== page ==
I’ve never been a cake lover. When I was young my birthday cake was always one of those
awfully sugary ice cream cakes from the supermarket. You know the ones that look far better than they taste and leave a powdery residue behind in your mouth?
When I met Nick, one of the first things I found out about him (apart from the fact, that like me, he is not a fan of horses or Bono) was that he loves cakes so much he would eat them every day if they were on offer.
As it happened, a week after our first date it was Valentine’s Day and I decided to bake for him. I set about baking what was meant to be a decadent chocolate cake, the recipe for which I had copied out of a Gourmet Traveller I had been reading in a cafe somewhere.
Well, to call it a massive fail would be an understatement! Somewhere during copying the recipe, I must have forgotten to note down how much sugar was required and it resulted in me baking a sugarless cake (which incidentally would be all the rage these days). It was, to put it quite simply, vile.
Nick tried to be polite about it but it was simply impossible to eat and from memory ended up in the bin.
All these years later, I still wonder about that cake and if I ever come across the notebook I wrote the recipe in I will definitely try it again, and hopefully correct my mistake.
This Valentine’s Day, I baked another cake which was sublime. Even I enjoyed it’s fluffy, melt-in-your-mouth texture and ate more than one piece.
Mimi’s blog is one of my favourite’s, her storytelling, alongside her husband’s photography makes me want to pack it all in and move to Medoc. Even though I’ve been a long-time reader of her’s, the Italian Pear Cake is the first recipe from the site I have cooked and it was such a success I now want to try everything.
This cake was a pleasure to make, I savoured every step from watching the egg and sugar bind into a creamy mix, to pushing the pears deep into the batter. I did bake the cake for longer than the recipe called for, as after the recommended 30 minutes, it was definitely
undercooked. If you decide to bake this, I would suggest checking it at 30 minutes and going from there.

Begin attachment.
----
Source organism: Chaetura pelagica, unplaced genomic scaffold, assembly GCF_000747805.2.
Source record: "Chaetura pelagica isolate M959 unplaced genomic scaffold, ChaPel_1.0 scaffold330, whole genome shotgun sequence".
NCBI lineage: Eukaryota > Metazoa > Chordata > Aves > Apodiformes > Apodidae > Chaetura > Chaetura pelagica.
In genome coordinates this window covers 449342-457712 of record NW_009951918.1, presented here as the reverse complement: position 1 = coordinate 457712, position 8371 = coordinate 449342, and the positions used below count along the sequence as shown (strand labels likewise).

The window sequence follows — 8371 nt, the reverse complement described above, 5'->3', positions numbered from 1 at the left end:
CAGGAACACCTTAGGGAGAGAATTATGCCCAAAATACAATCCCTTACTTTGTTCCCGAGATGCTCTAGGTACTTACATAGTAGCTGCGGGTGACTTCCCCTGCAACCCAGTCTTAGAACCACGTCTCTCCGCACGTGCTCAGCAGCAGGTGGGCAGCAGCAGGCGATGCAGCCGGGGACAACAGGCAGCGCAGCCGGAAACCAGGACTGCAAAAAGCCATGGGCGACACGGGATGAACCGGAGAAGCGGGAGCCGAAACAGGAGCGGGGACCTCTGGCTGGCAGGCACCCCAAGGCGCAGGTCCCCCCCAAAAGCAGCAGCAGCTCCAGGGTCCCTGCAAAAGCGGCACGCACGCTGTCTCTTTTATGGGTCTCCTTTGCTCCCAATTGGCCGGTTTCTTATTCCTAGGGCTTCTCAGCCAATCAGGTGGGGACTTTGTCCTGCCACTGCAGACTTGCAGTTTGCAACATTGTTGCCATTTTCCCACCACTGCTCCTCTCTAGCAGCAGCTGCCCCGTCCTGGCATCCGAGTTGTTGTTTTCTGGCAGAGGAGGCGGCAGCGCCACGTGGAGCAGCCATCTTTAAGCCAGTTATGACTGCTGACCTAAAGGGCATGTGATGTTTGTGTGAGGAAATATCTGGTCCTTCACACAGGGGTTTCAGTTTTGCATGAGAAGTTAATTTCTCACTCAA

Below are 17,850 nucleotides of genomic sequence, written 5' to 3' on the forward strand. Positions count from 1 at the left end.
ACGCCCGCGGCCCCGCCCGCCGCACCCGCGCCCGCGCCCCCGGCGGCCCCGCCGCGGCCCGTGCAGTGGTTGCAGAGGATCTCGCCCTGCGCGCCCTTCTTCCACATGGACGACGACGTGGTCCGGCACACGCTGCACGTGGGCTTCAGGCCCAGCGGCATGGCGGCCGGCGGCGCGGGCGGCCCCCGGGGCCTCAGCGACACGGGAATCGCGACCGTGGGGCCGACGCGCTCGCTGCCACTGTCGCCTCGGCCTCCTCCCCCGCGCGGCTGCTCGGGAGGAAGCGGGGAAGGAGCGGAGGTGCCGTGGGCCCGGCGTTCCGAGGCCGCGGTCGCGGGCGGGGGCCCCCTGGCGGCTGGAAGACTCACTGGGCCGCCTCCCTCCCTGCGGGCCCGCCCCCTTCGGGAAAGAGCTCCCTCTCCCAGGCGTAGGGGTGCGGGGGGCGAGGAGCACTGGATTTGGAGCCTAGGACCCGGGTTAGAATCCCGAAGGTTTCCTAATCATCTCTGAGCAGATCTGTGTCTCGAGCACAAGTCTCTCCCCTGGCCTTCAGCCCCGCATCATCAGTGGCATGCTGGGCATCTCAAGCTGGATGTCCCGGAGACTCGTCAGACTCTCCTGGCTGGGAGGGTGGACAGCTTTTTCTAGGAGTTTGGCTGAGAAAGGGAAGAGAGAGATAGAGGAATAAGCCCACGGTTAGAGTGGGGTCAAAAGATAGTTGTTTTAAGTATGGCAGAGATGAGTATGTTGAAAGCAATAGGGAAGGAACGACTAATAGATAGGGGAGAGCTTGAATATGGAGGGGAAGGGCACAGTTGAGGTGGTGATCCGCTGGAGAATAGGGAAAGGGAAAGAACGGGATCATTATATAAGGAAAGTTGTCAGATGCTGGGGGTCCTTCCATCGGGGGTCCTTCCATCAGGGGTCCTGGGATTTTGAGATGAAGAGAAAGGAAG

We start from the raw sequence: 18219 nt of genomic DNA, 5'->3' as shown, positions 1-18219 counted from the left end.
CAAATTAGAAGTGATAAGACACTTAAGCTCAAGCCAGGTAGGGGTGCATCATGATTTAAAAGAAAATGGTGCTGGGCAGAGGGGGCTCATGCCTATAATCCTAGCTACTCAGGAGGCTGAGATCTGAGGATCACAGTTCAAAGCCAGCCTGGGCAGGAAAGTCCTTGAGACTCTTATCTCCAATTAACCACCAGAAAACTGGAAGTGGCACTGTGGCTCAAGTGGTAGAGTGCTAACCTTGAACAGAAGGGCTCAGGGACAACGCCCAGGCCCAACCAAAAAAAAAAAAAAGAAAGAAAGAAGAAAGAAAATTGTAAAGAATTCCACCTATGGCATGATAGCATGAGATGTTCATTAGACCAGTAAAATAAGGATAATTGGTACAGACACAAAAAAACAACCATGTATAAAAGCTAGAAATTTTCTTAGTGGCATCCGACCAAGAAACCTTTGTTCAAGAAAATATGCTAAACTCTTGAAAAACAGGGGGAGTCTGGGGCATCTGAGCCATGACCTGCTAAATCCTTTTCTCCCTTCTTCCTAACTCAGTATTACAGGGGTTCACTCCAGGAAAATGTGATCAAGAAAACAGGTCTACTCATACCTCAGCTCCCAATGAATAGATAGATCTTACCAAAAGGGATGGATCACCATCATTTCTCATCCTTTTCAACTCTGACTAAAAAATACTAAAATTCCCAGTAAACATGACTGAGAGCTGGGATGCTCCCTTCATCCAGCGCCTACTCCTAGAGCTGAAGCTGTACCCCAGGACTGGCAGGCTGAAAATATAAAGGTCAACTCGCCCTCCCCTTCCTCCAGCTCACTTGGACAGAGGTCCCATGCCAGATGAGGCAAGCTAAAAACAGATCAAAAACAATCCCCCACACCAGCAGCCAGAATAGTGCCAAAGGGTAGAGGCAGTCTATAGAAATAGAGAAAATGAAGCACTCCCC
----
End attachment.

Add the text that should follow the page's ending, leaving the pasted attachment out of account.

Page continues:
The second recipe I want to share is wildly different to the first. I discovered Eleanor via her Instagram and quickly fell in love with her wholefood recipes as they tend to use ingredients I have on hand, are usually quick to make and are always tasty. This Moist Fig and Nut Flour Cake certainly lived up to its name. It was squishy and dense due to the 1:1 ratio of almond meal and dried fruit.
I actually made mine using equal parts dried fig and date as when I set about to bake, I
realised that I didn’t have enough figs. I also considered doing fig and ginger (using crystallised ginger) and may try it in the future, although I doubt the result would be as moist.
Finally, I thought I would share this little lemon cake recipe that took no time at all to whip up. Kate’s blog, Lunch Lady, is a must for all time-poor mums, even if it’s just so you can giggle over way she titles her recipes.
I halved this recipe (using two lemons and half of all the other ingredients) as I didn’t have enough eggs on hand to make a full batch. To be a good wholefoodie, I also replaced the
regular caster sugar with golden caster sugar.
So there you have it, for a lady that doesn’t love cake, I sure bake a lot of them and I’m happy to report that I have not had another failure like the one I had many moons ago. I hope
everyone had a lovely Valentine’s Day and you were all able to celebrate it with your loved ones in a way that was just perfect.